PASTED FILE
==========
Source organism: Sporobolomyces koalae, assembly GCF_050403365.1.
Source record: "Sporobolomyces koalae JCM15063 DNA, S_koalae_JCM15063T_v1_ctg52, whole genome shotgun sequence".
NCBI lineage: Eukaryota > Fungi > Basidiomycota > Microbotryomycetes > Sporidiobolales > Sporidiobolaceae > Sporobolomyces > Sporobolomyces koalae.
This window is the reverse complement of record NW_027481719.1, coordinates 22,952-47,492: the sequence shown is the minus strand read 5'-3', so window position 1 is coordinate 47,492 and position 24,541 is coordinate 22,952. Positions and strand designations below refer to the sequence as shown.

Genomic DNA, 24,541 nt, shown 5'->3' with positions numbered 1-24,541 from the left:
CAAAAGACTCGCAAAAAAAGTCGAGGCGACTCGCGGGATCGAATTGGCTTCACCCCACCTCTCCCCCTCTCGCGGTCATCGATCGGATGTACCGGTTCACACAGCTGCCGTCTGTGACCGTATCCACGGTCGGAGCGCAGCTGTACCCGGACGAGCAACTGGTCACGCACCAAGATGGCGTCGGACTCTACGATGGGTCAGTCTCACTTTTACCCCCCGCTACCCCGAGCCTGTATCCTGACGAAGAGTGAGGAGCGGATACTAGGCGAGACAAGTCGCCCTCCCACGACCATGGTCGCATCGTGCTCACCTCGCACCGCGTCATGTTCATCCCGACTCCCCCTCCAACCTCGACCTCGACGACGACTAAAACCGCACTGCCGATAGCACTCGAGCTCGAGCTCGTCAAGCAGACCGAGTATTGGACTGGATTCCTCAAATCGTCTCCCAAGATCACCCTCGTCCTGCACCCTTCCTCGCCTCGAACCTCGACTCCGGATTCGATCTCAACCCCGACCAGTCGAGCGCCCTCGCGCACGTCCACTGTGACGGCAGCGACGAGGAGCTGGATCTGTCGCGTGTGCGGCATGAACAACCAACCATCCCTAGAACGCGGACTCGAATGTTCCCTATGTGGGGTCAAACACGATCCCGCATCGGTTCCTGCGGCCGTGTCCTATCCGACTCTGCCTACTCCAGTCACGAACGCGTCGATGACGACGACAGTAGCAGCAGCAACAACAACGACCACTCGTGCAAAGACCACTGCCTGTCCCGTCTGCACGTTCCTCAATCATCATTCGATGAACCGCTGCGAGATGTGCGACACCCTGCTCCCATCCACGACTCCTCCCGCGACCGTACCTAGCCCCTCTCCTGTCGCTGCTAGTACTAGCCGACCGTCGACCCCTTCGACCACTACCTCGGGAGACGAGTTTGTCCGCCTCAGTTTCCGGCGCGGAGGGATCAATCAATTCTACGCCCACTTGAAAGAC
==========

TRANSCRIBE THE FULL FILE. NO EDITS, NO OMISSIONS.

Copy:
Source organism: Sporobolomyces koalae, assembly GCF_050403365.1.
Source record: "Sporobolomyces koalae JCM15063 DNA, S_koalae_JCM15063T_v1_ctg52, whole genome shotgun sequence".
NCBI lineage: Eukaryota > Fungi > Basidiomycota > Microbotryomycetes > Sporidiobolales > Sporidiobolaceae > Sporobolomyces > Sporobolomyces koalae.
This window is the reverse complement of record NW_027481719.1, coordinates 22,952-47,492: the sequence shown is the minus strand read 5'-3', so window position 1 is coordinate 47,492 and position 24,541 is coordinate 22,952. Positions and strand designations below refer to the sequence as shown.

Genomic DNA, 24,541 nt, shown 5'->3' with positions numbered 1-24,541 from the left:
CAAAAGACTCGCAAAAAAAGTCGAGGCGACTCGCGGGATCGAATTGGCTTCACCCCACCTCTCCCCCTCTCGCGGTCATCGATCGGATGTACCGGTTCACACAGCTGCCGTCTGTGACCGTATCCACGGTCGGAGCGCAGCTGTACCCGGACGAGCAACTGGTCACGCACCAAGATGGCGTCGGACTCTACGATGGGTCAGTCTCACTTTTACCCCCCGCTACCCCGAGCCTGTATCCTGACGAAGAGTGAGGAGCGGATACTAGGCGAGACAAGTCGCCCTCCCACGACCATGGTCGCATCGTGCTCACCTCGCACCGCGTCATGTTCATCCCGACTCCCCCTCCAACCTCGACCTCGACGACGACTAAAACCGCACTGCCGATAGCACTCGAGCTCGAGCTCGTCAAGCAGACCGAGTATTGGACTGGATTCCTCAAATCGTCTCCCAAGATCACCCTCGTCCTGCACCCTTCCTCGCCTCGAACCTCGACTCCGGATTCGATCTCAACCCCGACCAGTCGAGCGCCCTCGCGCACGTCCACTGTGACGGCAGCGACGAGGAGCTGGATCTGTCGCGTGTGCGGCATGAACAACCAACCATCCCTAGAACGCGGACTCGAATGTTCCCTATGTGGGGTCAAACACGATCCCGCATCGGTTCCTGCGGCCGTGTCCTATCCGACTCTGCCTACTCCAGTCACGAACGCGTCGATGACGACGACAGTAGCAGCAGCAACAACAACGACCACTCGTGCAAAGACCACTGCCTGTCCCGTCTGCACGTTCCTCAATCATCATTCGATGAACCGCTGCGAGATGTGCGACACCCTGCTCCCATCCACGACTCCTCCCGCGACCGTACCTAGCCCCTCTCCTGTCGCTGCTAGTACTAGCCGACCGTCGACCCCTTCGACCACTACCTCGGGAGACGAGTTTGTCCGCCTCAGTTTCCGGCGCGGAGGGATCAATCAATTCTACGCCCACTTGAAAGAC